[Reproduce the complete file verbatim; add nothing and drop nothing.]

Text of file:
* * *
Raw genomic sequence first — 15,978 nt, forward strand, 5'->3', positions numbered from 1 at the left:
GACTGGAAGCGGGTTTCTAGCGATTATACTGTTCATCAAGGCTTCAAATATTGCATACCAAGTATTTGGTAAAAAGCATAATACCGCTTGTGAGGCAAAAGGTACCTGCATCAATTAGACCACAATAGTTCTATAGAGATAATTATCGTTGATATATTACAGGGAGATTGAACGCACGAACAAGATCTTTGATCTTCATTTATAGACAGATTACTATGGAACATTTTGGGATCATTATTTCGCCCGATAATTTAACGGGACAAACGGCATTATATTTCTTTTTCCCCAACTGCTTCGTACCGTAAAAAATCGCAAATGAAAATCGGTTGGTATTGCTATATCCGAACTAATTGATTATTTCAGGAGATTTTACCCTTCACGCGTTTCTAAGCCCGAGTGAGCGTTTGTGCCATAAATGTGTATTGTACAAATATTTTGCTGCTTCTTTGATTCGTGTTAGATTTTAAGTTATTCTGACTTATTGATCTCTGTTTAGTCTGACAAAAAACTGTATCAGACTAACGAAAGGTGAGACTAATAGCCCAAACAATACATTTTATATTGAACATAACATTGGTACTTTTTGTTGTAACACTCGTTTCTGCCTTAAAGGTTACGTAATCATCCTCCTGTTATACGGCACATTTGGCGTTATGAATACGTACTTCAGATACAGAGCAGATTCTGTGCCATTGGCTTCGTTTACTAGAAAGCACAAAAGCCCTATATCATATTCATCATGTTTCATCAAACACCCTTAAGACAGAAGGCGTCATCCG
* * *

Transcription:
Raw genomic sequence first — 15,978 nt, forward strand, 5'->3', positions numbered from 1 at the left:
GACTGGAAGCGGGTTTCTAGCGATTATACTGTTCATCAAGGCTTCAAATATTGCATACCAAGTATTTGGTAAAAAGCATAATACCGCTTGTGAGGCAAAAGGTACCTGCATCAATTAGACCACAATAGTTCTATAGAGATAATTATCGTTGATATATTACAGGGAGATTGAACGCACGAACAAGATCTTTGATCTTCATTTATAGACAGATTACTATGGAACATTTTGGGATCATTATTTCGCCCGATAATTTAACGGGACAAACGGCATTATATTTCTTTTTCCCCAACTGCTTCGTACCGTAAAAAATCGCAAATGAAAATCGGTTGGTATTGCTATATCCGAACTAATTGATTATTTCAGGAGATTTTACCCTTCACGCGTTTCTAAGCCCGAGTGAGCGTTTGTGCCATAAATGTGTATTGTACAAATATTTTGCTGCTTCTTTGATTCGTGTTAGATTTTAAGTTATTCTGACTTATTGATCTCTGTTTAGTCTGACAAAAAACTGTATCAGACTAACGAAAGGTGAGACTAATAGCCCAAACAATACATTTTATATTGAACATAACATTGGTACTTTTTGTTGTAACACTCGTTTCTGCCTTAAAGGTTACGTAATCATCCTCCTGTTATACGGCACATTTGGCGTTATGAATACGTACTTCAGATACAGAGCAGATTCTGTGCCATTGGCTTCGTTTACTAGAAAGCACAAAAGCCCTATATCATATTCATCATGTTTCATCAAACACCCTTAAGACAGAAGGCGTCATCCG